3. Ask About the Cap Cost

“Cap cost” is short for the vehicle’s “capitalized cost” and, as lessee, you’d want this number to be as small as possible. Why? Because it’s the price of the vehicle.It’s important to know that, with a leasing deal, when a consumer negotiates for a lower payment, the dealer may agree. But the catch is that, rather than lowering the price, they would probably extend the payment period, which doesn’t necessarily benefit the lessee.Here’s an example. Let’s say a dealer offers a 36-month lease with a monthly payment of $400 (36 x 400 = $14,400). You want to reduce the payment a bit and so the dealership lowers it to $375. But the lease is now 42 months long (42 x $375 = $15,750).So, rather than negotiating the payment, negotiate to lower the price of the vehicle. To reduce this figure, you may be able to apply to put money toward the lease or trade in another vehicle. Doing so is called a “capital cost reduction.”

4. Leverage Interest Rates/APRs From Other Dealers

Search online for the make and model you want and contact dealerships to get specifics about rent charges, APRs, and special offers. Then pick the dealership where you want to start negotiations. During a car lease negotiation, don’t hesitate to bring up what you’ve learned about other dealerships and what they’re offering.Some dealers may tell you that rent charges aren’t negotiable, but others might be more willing. What’s important: Know what dealerships, in general, are offering, and make sure that the contract you sign is reasonable.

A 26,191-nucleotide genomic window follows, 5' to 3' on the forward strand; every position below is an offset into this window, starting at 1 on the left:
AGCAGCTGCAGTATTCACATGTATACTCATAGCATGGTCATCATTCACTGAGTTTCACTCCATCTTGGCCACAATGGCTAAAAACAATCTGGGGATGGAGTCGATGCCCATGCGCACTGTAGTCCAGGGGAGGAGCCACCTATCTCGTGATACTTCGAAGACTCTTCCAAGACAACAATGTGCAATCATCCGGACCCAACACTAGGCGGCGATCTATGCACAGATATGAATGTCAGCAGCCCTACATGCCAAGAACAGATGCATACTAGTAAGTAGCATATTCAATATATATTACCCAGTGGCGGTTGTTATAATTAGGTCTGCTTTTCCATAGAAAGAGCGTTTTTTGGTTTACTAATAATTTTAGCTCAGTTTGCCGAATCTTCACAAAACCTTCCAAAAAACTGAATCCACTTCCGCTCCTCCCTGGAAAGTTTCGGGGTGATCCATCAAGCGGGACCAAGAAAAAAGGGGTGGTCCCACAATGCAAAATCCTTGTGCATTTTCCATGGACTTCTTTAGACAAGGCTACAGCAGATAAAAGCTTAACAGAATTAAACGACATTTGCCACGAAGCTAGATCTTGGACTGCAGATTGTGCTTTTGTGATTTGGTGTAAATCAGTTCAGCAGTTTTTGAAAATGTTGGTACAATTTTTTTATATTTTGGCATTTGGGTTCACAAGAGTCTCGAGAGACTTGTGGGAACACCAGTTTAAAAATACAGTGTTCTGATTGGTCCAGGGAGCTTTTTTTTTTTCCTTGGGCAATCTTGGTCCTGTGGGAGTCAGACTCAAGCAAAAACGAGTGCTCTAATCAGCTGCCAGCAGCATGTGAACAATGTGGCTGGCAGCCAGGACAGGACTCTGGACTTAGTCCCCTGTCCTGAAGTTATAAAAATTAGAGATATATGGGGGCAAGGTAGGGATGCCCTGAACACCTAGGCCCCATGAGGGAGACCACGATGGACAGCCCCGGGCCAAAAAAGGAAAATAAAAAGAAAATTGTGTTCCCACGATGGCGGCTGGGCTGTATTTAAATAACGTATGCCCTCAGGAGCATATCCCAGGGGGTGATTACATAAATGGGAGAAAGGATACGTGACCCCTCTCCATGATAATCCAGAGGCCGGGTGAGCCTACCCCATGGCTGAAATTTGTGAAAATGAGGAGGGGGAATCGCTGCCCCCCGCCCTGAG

5. Be Clear on Mileage

Take an honest look at your mileage needs and compare that to what’s offered in the lease. If you don’t put lots of miles on your car, then you could ask for a lower monthly payment in exchange for a lower annual mileage limit. If, on the other hand, you put plenty of miles on the odometer, you can request a higher limit without an extra charge. Dealers don’t have to agree, but that’s all part of the negotiating process.

6. Look at the Manufacture Date

This is different from the model year. The older the manufacture date, the longer the vehicle has been sitting on a lot somewhere. For example, a car can be a 2023 model but have been manufactured in 2022. To get this information, look at the vehicle identification number or VIN.The tenth digit will indicate the date of manufacture with different manufacturers using different systems to indicate what that means.

7. Let the Lessor Know if You Plan to Buy the Car